They are masters of all styles, too. Take the funky groove of High-Tech Parent for example. Again, I could easily tell you who I find this song reminiscent of, but there's little point. It doesn't sound like them. It sounds like Arabs in Aspic. Any reminiscence is just that. By now, from the three song titles I've given, the lyrical theme of the album is probably relatively apparent. It's possibly a little overbearing for some listeners, but I've never really been one to be too worried about lyrics. For me, the voice is just another instrument in the mix, and I love the vocals on this album, regardless of what the lyrics are.

My favourite aspect of this album, though, is the percussion. Alessandro G. Elide was a guest musician on the previous Arabs in Aspic album, but is credited as a full member this time around, and he provides an integral part of the sound of this album. The two percussionists bang and crash upon multiple instruments throughout, and provide much of the whimsy and innocence that pervades the album. Despite the dark Fear of a Blank Planet-like themes, the music is delightful. The aforementioned High Tech Parent sounds happy and joyful if you listen to the music. Not so much, if you pay attention to the lyrics. This contradictory nature runs throughout the album, and the 'boys with their toys' percussion gives a lot of the levity to the music.

Even though I don't pay much attention to lyrics, one stood out for me, and that's the line 'A lad insane', which must surely by a Bowie reference. That line occurs in the title track, which is the only song that does sound noticeably more menacing, and yet it's the kind of menace that's still somehow tolerable, perhaps even lovable. Madness and Magic is one of my favourite songs on the album. It's incredibly catchy, and the hooks are such that they stay in my brain, and I find myself humming the tune to myself long after I've stopped listening.

The best is left until last, though, with the just short of seventeen minute epic Heaven in Your Eyes. With the percussion in this, and the way the song jams, this is more Black Santana, than the Pink Sabbath of the opening number in places. But there's so much going on in this song, and so many changes, it's just a constantly evolving delight. I know I've used that word a lot (or, at least, it feels like I have), but it's what I keep coming back to. Every twist and turn delights. It's no longer surprising, as it was on first listen, but it's still delightful. The effortless way Arabs in Aspic entertains is unrivalled. Despite Madness and Magic being their most mature and assured album yet, it carries with it a childlike naivety and glee. For me, this is the best Arabs in Aspic album yet. The only worry I have now is how they can possibly top this.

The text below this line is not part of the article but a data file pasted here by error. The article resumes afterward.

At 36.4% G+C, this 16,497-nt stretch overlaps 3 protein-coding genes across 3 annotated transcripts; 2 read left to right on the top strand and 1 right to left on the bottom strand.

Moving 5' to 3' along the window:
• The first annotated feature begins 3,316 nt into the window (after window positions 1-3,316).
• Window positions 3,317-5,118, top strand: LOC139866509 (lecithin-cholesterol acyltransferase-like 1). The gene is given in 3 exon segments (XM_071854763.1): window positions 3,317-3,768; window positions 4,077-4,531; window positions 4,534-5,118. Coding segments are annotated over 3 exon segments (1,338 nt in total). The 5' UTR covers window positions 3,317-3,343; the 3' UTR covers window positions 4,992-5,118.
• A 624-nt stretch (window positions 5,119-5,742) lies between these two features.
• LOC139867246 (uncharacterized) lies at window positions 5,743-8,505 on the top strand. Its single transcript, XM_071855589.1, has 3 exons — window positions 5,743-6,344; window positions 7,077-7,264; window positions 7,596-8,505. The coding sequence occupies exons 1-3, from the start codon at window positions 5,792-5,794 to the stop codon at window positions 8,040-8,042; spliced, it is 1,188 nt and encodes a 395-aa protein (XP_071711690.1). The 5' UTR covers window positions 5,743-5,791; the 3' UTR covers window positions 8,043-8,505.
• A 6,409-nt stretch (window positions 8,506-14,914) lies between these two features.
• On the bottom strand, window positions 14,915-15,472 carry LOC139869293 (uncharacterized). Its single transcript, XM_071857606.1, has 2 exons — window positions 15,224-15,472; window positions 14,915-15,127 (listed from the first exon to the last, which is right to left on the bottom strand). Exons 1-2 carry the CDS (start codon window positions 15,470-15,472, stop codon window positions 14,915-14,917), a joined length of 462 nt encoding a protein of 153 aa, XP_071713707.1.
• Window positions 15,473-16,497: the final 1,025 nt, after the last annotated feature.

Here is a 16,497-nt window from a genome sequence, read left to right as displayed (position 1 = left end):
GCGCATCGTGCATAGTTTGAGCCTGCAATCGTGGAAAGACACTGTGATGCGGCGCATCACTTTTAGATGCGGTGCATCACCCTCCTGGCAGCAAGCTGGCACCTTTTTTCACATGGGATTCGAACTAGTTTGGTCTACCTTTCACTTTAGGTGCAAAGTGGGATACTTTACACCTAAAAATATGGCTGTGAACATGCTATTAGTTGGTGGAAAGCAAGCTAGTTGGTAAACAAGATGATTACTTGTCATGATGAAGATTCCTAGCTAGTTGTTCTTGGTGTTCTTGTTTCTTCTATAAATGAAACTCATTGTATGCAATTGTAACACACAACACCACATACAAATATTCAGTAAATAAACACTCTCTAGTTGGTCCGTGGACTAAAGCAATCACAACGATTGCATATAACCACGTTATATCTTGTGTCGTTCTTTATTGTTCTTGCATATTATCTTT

Latest members reviews

3 stars As a huge fan of Hammond drenched Heavy Progressive, like Deep Purple and Uriah Heep, I was very pleased to discover the Norwegian five piece formation Arabs In Aspic, when I got the live album Live At Avantgarden to review, in 2018. I was blown away: cascades of Hammond organ, blended with heav ... (read more)

Report this review (#2450581) | Posted by TenYearsAfter | Thursday, September 24, 2020 | Review Permanlink

4 stars Since "Picture in a dream", Arabs In Aspic is one of my favorite band. I look forward to their new releases. It's not that their music is original, no. It comes to us straight from the 70s. I follow this band for a whole different reason: it always surprised me! Arabs In Aspic is known for the ... (read more)

Report this review (#2439142) | Posted by Muskrat | Tuesday, August 18, 2020 | Review Permanlink

3 stars Arabs in Aspic is a Norwegian symphonic prog rock band. I've known about them for quite a while and I've heard a few songs here and there but this is the first album I've listened to front to back. The music here is seriously fantastic, it sounds great, its epic, extremely layered and detailed. ... (read more)

Report this review (#2413441) | Posted by dougmcauliffe | Tuesday, June 16, 2020 | Review Permanlink